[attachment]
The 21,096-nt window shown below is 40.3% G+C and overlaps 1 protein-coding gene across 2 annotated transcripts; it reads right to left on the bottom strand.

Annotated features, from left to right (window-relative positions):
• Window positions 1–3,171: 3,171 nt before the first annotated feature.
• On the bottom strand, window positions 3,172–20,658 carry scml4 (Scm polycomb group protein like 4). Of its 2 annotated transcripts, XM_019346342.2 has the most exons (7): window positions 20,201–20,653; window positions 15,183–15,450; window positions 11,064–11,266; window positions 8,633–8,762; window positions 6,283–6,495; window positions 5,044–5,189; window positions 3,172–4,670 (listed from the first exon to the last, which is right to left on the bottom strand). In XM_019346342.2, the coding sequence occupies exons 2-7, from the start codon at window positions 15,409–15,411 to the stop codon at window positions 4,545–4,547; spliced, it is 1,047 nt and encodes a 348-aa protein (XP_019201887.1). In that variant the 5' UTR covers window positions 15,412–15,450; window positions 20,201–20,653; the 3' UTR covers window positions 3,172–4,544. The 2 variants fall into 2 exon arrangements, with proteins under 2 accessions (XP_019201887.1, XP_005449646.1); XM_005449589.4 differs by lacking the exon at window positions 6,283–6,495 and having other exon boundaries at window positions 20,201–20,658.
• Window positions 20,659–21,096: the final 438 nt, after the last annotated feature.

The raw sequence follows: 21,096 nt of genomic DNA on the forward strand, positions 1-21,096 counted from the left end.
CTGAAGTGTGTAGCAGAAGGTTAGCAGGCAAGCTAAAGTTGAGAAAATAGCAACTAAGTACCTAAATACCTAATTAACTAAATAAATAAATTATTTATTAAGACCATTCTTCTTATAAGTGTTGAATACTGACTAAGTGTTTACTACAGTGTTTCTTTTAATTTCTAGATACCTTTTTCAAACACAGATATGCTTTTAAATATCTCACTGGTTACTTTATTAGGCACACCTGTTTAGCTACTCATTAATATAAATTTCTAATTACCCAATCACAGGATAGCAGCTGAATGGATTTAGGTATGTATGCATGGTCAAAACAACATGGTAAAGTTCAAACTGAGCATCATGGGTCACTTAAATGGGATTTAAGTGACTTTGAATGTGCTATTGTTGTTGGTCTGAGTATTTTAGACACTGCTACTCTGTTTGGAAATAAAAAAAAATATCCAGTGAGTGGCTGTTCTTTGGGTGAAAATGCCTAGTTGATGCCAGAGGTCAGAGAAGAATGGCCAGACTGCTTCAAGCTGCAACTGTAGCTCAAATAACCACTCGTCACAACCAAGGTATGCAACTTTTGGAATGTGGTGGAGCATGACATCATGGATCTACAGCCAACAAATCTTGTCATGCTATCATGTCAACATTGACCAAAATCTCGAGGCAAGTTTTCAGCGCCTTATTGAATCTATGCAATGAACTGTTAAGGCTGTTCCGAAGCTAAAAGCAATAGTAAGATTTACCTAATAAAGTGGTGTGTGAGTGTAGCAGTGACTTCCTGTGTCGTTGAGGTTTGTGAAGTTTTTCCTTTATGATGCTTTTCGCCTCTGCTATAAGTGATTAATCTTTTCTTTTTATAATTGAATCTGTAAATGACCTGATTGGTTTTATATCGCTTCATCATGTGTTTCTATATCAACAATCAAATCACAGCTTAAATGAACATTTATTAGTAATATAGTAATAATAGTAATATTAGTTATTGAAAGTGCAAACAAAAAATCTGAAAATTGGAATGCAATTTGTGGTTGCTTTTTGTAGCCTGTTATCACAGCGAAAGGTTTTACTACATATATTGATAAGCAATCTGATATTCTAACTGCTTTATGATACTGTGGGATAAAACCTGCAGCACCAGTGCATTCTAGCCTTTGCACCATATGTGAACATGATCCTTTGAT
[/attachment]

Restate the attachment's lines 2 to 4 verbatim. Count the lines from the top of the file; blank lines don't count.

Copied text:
Annotated features, from left to right (window-relative positions):
• Window positions 1–3,171: 3,171 nt before the first annotated feature.
• On the bottom strand, window positions 3,172–20,658 carry scml4 (Scm polycomb group protein like 4). Of its 2 annotated transcripts, XM_019346342.2 has the most exons (7): window positions 20,201–20,653; window positions 15,183–15,450; window positions 11,064–11,266; window positions 8,633–8,762; window positions 6,283–6,495; window positions 5,044–5,189; window positions 3,172–4,670 (listed from the first exon to the last, which is right to left on the bottom strand). In XM_019346342.2, the coding sequence occupies exons 2-7, from the start codon at window positions 15,409–15,411 to the stop codon at window positions 4,545–4,547; spliced, it is 1,047 nt and encodes a 348-aa protein (XP_019201887.1). In that variant the 5' UTR covers window positions 15,412–15,450; window positions 20,201–20,653; the 3' UTR covers window positions 3,172–4,544. The 2 variants fall into 2 exon arrangements, with proteins under 2 accessions (XP_019201887.1, XP_005449646.1); XM_005449589.4 differs by lacking the exon at window positions 6,283–6,495 and having other exon boundaries at window positions 20,201–20,658.